Linda Wallace’s Statement
I create work primarily in two media: graphite drawings and woven tapestry. My tapestries use layers of symbolic imagery to portray concepts of female infertility, bioethics/biotechnology, and often operate in the spaces between the worlds of academia (science/medicine/philosophy) and the world of art. Visual interpretations of intellectual discussion, where the object and the polemic combine. Beauty and safety of woven cloth used to address points of concern.
The images represented on this artist page are three of the tapestries I created in a series of work investigating issues of female infertility within my own First World, Eurocentric background. The first two examine the lives of historical women who died without heirs to carry on their genetic line and what failure to fulfil the socioeconomic female role requirement of providing the next generation of males would have meant for them. Conundrum brings the discussion forward in time to confront issues of bioethics and the effects of reproductive technological intervention on the contemporary infertile woman. My new work continues to examine advances in biotechnology, of utopian and dystopian visions, from a feminist and technoprogressive viewpoint.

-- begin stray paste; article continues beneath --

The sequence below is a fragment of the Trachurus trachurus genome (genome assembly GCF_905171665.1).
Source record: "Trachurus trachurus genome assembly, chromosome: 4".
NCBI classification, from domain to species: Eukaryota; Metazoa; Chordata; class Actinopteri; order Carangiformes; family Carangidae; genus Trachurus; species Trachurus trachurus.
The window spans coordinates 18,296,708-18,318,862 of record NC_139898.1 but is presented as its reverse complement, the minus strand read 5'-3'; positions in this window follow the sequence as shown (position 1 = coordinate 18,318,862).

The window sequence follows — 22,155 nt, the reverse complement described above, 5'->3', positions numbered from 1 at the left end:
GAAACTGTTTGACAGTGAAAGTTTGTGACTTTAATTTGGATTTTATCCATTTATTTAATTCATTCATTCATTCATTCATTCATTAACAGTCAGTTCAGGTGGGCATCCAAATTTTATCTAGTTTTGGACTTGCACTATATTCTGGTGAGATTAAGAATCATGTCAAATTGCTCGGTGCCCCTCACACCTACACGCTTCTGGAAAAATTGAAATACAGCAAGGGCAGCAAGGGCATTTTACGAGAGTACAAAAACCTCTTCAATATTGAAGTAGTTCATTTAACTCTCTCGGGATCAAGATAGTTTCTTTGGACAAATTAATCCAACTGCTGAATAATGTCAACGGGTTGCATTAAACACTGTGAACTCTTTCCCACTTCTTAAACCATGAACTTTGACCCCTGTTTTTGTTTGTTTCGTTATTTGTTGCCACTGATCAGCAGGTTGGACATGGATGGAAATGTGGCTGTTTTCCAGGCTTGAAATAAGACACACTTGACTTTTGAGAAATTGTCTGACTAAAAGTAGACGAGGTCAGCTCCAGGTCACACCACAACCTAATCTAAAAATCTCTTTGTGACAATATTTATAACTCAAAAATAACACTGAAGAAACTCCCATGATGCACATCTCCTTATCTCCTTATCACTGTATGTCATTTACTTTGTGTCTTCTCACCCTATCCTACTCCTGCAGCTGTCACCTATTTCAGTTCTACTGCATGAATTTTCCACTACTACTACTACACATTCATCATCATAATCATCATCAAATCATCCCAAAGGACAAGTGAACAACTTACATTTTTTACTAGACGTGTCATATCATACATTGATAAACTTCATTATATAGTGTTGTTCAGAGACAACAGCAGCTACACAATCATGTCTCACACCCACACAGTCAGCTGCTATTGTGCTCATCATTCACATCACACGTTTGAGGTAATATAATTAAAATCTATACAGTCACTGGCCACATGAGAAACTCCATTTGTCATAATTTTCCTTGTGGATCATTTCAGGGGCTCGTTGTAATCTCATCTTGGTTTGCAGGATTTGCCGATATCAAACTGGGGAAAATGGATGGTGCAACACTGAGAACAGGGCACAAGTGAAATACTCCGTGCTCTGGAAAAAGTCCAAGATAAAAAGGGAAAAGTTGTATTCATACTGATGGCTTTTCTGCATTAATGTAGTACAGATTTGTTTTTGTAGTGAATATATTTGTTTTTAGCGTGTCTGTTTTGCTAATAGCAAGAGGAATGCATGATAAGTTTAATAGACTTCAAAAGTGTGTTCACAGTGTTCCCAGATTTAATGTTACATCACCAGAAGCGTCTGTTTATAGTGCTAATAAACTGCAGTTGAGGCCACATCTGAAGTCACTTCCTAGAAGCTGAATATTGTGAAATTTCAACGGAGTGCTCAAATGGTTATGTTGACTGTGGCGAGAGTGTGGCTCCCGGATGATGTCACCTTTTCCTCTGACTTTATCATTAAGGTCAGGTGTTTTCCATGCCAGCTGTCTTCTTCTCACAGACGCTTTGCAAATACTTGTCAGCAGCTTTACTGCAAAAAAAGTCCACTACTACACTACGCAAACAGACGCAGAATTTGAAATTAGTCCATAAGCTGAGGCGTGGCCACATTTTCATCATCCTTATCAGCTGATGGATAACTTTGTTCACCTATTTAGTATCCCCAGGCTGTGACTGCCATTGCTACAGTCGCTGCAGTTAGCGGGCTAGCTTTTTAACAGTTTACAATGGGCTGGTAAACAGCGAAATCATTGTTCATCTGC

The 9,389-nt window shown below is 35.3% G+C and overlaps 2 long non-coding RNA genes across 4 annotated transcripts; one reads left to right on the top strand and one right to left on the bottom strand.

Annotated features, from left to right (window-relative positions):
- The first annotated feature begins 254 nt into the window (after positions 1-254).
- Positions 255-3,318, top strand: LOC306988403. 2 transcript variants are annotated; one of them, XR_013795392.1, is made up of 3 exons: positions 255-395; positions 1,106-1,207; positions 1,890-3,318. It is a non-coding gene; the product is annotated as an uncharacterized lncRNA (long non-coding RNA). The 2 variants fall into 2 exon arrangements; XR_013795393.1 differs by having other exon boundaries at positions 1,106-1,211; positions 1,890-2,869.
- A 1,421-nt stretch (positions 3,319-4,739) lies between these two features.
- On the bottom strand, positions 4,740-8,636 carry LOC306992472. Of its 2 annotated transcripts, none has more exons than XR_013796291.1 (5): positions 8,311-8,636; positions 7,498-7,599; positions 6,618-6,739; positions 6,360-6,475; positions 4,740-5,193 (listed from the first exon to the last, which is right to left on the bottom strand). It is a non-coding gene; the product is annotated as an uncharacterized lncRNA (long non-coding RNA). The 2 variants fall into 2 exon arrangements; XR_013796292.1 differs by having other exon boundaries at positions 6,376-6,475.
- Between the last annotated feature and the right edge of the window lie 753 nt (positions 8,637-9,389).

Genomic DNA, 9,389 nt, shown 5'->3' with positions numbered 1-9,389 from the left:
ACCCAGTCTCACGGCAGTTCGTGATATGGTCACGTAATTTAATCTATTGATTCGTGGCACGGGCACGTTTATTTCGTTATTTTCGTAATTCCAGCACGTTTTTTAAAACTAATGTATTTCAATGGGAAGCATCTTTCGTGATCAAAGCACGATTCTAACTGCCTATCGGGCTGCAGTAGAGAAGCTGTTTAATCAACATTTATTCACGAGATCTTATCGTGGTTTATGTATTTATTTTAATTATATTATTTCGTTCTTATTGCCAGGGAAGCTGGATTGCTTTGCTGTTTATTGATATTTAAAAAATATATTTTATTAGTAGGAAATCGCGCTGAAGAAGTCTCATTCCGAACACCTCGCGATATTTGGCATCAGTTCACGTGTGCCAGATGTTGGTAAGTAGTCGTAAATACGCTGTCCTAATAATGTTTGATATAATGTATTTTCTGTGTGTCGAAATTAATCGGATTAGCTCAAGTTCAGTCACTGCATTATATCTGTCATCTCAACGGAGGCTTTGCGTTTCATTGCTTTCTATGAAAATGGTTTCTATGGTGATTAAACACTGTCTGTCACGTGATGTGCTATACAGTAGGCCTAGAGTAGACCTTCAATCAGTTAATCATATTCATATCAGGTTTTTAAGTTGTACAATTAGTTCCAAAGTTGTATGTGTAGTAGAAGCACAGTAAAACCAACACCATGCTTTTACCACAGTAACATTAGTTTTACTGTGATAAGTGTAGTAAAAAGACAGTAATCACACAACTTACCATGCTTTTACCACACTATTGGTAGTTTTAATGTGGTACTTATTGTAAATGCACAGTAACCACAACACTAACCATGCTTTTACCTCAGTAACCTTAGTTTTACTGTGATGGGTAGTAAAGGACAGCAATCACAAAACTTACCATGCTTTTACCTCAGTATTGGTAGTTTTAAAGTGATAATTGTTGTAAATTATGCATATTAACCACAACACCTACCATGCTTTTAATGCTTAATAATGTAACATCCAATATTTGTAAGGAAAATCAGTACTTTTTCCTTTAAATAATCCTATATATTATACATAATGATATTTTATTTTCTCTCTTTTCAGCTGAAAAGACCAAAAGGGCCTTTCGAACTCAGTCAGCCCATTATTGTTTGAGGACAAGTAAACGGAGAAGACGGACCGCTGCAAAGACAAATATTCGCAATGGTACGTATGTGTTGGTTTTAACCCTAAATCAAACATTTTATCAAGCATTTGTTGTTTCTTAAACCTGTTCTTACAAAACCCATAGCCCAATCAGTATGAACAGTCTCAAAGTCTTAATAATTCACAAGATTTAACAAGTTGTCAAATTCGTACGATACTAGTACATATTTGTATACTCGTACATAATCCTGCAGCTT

Linda Wallace’s Biography
Artist and feminist. Graduated from the Alberta College of Art with first a 4-year diploma and then a BFA (both with distinction). Background prior to being a full time artist: RN (off and on) in multiple disciplines, but most recently as a charge nurse for Canadian Blood Services. Entrepeneur and businesswoman in the Canadian High Arctic Islands: working with mining/oil and gas companies, adventurers, National Geographic, scientists and royalty. Traveller: lived aboard and cruised in 41′ sailboat, vagabonded through Europe and North America. Currently lives on Vancouver Island, with her husband and partner of 30 years and divides her time between research, advocacy and the creation of work. Tapestries and drawings have been shown in Canada, USA and Australia and are in public and private collections.